The day begins at 6 a.m. I am rounding on my nine patients, quickly examining them and providing a brief update about the plan. Like the other harried residents, I am speeding from one room to the next, trying to get everything done on time. And then, inevitably my beeper goes off — “Patient in emergency room being admitted, please call for signout.” I stop in my tracks. I can literally feel the time ticking away, and there is so much to do. But as I clear my mind to hear about the new admission, I have to remind myself of a lesson I learned as a medical student — the importance of slowing down.
Ms. A was a petite woman in her early 40s with beautiful dark hair and a kind smile. She appeared rather calm despite her current woes — double vision and difficulty opening her left eye. I met her when she was admitted to the neurology service. Earlier that day, in the emergency room, a quick physical exam revealed that she had a drooping eyelid, raising concern that her third cranial nerve was injured. A CT scan was performed, which suggested that Ms. A could have a meningioma, a brain tumor compressing the nerve. The patient was admitted to our service for steroid treatment, which is used to prevent further nerve damage. When I met Ms. A, I did not know any of the events in the ER, including the results of her scan. My resident had advised me not to read her chart prior to taking a history and examining her.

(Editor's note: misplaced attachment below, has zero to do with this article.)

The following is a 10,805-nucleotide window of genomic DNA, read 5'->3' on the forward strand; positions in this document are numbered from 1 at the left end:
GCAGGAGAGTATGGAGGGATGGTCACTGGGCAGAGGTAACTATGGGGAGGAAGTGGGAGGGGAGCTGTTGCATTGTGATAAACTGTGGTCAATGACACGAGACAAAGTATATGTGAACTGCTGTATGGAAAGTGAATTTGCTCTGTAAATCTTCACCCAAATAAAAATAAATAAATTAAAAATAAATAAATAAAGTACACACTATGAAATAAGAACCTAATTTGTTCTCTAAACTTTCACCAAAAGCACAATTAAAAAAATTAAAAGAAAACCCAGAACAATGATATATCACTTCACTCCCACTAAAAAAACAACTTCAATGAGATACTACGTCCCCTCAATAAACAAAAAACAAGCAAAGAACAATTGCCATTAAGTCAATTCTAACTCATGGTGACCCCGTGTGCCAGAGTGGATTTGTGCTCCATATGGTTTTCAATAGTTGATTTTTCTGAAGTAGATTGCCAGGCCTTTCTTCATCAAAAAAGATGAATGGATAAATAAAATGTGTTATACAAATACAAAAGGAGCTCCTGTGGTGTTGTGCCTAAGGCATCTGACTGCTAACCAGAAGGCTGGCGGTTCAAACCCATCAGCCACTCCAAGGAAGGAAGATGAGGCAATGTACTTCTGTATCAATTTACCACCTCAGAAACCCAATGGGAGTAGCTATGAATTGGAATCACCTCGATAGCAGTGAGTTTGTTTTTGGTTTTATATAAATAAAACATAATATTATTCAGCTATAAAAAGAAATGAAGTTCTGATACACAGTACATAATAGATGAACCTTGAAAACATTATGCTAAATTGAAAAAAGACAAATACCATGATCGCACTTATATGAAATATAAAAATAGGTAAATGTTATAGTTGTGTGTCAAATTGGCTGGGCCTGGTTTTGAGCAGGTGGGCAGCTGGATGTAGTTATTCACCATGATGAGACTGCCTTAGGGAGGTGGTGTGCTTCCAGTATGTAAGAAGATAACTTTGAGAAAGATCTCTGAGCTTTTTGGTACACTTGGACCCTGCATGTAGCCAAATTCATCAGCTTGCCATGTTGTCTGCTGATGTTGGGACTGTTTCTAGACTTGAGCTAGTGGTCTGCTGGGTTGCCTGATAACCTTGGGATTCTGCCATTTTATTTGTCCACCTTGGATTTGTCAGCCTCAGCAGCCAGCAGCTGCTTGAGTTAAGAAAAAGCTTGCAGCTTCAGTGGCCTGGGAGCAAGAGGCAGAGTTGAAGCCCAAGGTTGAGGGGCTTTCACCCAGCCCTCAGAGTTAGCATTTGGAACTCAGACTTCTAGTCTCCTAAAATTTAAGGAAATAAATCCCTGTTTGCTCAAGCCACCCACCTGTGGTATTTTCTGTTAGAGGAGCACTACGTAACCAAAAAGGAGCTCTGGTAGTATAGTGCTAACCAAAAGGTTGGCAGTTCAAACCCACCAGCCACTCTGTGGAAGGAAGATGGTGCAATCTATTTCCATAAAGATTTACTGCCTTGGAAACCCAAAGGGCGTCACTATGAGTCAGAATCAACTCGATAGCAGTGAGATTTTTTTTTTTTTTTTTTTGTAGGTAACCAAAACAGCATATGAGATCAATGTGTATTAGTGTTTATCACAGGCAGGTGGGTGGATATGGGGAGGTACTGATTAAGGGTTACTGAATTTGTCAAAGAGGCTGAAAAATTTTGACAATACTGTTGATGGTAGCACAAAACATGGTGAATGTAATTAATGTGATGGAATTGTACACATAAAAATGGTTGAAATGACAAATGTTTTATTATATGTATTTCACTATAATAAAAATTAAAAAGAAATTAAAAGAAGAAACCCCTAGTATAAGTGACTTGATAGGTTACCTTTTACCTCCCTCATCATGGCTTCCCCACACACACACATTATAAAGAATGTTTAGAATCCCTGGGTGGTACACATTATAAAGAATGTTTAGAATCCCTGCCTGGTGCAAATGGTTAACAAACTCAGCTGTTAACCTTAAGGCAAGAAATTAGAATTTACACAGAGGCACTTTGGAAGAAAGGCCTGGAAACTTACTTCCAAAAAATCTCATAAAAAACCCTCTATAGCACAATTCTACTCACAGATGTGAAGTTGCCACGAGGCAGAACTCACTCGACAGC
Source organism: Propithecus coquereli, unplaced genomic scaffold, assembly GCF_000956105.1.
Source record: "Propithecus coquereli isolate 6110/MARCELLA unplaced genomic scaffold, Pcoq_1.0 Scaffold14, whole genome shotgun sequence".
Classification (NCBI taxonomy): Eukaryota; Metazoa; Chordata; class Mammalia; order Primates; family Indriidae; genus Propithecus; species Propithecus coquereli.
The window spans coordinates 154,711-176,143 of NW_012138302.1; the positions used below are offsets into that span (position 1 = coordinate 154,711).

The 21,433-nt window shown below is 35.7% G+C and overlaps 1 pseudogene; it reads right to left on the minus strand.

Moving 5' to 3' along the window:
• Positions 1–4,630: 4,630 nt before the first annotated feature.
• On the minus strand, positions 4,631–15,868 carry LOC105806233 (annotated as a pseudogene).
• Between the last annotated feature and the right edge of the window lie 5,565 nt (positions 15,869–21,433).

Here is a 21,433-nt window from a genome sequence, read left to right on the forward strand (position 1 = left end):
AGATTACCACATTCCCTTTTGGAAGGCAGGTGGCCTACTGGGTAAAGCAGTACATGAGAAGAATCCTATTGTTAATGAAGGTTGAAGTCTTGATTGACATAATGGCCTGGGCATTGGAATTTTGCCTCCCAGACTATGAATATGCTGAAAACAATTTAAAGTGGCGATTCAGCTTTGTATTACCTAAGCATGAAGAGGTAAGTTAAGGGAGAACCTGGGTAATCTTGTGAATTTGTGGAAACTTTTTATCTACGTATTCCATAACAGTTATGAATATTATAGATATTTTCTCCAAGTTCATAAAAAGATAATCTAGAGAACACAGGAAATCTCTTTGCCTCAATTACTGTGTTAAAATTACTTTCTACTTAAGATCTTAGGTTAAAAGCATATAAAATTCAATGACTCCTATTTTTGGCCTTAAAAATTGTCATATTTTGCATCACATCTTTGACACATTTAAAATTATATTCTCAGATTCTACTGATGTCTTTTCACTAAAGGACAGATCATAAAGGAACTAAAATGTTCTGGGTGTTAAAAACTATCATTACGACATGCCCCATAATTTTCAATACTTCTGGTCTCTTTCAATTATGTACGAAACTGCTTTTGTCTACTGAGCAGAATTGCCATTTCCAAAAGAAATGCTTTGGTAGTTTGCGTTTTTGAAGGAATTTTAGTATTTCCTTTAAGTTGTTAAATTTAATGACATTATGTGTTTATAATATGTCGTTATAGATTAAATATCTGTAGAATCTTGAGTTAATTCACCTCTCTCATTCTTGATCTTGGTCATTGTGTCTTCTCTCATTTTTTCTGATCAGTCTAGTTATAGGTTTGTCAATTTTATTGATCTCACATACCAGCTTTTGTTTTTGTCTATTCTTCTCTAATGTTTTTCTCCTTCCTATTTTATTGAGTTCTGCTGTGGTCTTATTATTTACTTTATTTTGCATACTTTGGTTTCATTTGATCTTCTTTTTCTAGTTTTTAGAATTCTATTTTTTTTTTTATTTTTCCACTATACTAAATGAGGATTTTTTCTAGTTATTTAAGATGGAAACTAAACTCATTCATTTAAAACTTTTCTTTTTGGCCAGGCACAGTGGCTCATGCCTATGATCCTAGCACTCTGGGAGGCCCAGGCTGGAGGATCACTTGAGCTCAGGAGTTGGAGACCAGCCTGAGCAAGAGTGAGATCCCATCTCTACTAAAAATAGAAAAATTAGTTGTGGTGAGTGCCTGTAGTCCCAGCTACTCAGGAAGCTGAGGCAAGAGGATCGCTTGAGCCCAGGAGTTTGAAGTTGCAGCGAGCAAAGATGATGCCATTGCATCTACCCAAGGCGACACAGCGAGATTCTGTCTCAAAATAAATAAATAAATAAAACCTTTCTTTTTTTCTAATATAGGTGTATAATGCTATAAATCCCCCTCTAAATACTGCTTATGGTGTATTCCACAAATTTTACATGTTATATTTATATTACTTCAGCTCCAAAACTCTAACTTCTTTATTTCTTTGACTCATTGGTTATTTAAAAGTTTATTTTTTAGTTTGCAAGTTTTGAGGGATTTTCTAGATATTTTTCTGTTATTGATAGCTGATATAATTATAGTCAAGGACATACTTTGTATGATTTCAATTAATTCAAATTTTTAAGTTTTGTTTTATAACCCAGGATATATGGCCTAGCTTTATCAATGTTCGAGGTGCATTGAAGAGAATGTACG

When I examined Ms. A’s eyes, I was bewildered. She did, indeed, have a droopy eyelid, but when I held it open, she was unable to look left, right, up or down. I asked her to follow my index finger with her eyes, this time more slowly. Again, I noted that she could not move her left eye at all. So I reasoned, that three nerves were impaired, not just one. There is only one place in the brain where all of these nerves traverse together. It is called the cavernous sinus. Whatever mass was compressing her nerves had to be in that location, and it was virtually impossible that she had a meningioma. Ms. A’s records from a different hospital were obtained, and sure enough, she had a large and growing carotid aneurysm, or ballooning of a major blood vessel, which travels through the cavernous sinus. (The patient had not mentioned this to me.)